Each thought is phantom of another. Another thought, another tender moment slobbering jukebox ghosts on a queasy paradigm.


How could stars fuse so much iron and still shine? There are many symmetries in music but only one colossal trombone ejecting its music into the outer atmosphere. Only one hairline bigger than chewing. Saddle that odor and ride, ride boy, ride. Ride to the end and tell us what is there. Does it shine? Does it speak? Is it confused like a salad or native like a bone? Does it glisten with mitigation or deepen in music like a flowing, forlorn tone?






This is my apparatus, and this is the hod that I carry. It is heavy with fable and light with calculus. It is bearing a load of thought. It is the hod of the head. It is noble with ampersands and stroked like an intricate mitten. When waves oppose the mechanical nakedness turns jade, ink becomes a jaguar and fire is folded into a sock. Ideas thicken into applause and newspapers blaze with the heat of information.


It’s a fact. When something is absent it becomes a gland. It grows furious and explodes into cause and effect. Vascular sap. The clutter of a manufacturing plant. The light diffused through dirty windows reveals a dent in the Tuesday machine.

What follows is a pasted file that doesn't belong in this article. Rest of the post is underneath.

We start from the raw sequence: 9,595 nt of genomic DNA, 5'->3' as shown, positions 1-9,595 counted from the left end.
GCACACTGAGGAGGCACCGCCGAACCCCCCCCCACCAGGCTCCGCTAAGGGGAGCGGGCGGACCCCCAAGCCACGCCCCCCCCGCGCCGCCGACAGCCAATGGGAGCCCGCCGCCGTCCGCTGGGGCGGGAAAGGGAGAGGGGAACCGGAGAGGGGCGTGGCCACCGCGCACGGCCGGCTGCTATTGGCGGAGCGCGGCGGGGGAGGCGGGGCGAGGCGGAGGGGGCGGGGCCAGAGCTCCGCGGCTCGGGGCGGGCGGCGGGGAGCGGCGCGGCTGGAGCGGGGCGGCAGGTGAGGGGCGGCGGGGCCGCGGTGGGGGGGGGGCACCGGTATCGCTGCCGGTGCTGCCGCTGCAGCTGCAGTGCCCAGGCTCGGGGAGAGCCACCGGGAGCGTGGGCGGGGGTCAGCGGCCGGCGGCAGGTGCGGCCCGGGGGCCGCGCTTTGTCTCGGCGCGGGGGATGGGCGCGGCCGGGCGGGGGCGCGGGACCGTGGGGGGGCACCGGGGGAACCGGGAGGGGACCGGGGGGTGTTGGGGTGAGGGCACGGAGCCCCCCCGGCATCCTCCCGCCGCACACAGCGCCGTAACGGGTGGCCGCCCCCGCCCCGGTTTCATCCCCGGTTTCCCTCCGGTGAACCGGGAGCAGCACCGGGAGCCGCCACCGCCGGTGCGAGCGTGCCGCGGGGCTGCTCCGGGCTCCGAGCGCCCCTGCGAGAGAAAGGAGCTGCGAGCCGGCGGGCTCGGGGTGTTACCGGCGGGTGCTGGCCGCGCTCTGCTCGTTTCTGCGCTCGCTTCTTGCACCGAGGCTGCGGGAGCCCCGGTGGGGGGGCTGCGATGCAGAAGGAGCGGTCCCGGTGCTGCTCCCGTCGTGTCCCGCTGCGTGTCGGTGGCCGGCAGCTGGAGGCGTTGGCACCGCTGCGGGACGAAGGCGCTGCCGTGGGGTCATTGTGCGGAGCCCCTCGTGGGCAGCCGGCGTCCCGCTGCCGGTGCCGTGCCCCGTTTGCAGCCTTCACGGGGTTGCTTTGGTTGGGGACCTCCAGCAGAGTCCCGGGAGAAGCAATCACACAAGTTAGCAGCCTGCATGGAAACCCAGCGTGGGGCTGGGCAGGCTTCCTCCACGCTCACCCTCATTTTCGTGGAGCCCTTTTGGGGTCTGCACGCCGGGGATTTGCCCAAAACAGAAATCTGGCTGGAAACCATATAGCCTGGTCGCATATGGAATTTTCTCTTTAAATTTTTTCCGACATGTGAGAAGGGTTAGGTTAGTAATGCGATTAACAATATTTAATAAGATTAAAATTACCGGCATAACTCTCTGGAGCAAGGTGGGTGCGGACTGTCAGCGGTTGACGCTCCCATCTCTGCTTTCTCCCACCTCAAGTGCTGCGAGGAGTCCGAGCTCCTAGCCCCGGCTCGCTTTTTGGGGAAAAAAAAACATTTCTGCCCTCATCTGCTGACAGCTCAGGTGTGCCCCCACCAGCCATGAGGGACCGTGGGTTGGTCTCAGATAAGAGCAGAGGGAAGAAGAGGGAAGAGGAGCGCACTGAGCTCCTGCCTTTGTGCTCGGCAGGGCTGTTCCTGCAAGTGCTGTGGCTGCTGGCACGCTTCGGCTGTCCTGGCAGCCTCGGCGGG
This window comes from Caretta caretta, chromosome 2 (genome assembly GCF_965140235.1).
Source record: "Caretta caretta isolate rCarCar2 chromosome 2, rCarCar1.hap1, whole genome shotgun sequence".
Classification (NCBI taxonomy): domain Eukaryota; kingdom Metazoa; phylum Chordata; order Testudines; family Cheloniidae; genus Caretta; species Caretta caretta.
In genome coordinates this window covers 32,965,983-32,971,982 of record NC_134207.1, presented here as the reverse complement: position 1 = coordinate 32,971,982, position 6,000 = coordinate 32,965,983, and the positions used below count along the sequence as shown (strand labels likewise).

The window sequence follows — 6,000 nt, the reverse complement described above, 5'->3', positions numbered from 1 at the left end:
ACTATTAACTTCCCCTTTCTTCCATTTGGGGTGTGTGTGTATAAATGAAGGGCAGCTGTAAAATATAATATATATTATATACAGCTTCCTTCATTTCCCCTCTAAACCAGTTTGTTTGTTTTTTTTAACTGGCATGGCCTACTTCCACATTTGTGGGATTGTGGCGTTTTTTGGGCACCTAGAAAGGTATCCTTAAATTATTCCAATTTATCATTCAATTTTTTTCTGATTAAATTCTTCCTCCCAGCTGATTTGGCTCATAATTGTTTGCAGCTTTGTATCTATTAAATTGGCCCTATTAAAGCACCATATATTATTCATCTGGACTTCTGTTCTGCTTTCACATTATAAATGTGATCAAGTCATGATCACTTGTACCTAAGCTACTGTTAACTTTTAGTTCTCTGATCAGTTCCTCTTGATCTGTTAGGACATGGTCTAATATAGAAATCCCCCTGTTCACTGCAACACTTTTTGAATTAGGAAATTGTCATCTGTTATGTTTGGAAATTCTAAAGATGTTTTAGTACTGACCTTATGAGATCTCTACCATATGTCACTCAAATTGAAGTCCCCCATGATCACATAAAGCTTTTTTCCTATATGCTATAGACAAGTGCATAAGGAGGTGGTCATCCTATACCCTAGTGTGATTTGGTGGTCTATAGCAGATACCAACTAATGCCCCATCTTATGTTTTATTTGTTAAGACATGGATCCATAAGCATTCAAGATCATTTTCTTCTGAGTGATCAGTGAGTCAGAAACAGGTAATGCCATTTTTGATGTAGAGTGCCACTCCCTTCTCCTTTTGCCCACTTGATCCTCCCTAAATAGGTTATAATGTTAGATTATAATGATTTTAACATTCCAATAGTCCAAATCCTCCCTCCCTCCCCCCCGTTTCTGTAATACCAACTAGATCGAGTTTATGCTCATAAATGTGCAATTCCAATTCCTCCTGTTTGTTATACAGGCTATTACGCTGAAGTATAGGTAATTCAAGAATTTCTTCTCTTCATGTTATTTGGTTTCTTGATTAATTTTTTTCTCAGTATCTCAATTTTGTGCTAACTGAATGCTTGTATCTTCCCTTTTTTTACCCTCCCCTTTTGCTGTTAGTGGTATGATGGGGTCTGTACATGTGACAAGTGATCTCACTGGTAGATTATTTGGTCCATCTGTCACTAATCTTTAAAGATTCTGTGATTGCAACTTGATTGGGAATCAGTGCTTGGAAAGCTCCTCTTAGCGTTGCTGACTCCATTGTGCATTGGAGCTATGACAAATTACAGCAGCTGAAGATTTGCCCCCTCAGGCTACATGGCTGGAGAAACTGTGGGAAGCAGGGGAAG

Name each type of snow in the above paragraph.


The bed is a firmament for the machinery of sleep, which is lamé in the gaslight and a flock of words in rhododendron. Have you ever noticed the way a cloud of gravel becomes an afternoon? That is how I would describe the way sleep leaks from an analysis of fiber. Anonymity has a miscreant side. A misdemeanor engorged with forks riding in a jalopy like the terrible cook of a cattle drive.


Poetry resembles echoes, yet it is a thing like a box, an escalator digesting a jackknife.


Have you ever sliced your hand through a wisp of incense and watched the smoke break into a cloud of random curls? That is how I would describe a shattered handshake.


This is my apparatus, and this is the hod that I carry. It churns with a furious serenity, smudges of anarchism marinated in a pot of abhorrence.


This is my apparatus and this is a riddle useless as a peep show.


This is a display of meat in a grocery store.


This is a helicopter exalting its hardware in an image of scorn.


Have you ever noticed the way a boat retains the image of a lunge even when it is still?


It is precisely that. That’s what I’m trying to tell you.


That when something is still it is also moving. That when something is moving it is also still. And this is what I call an apparatus.


An anaconda slowly unwinding from a branch.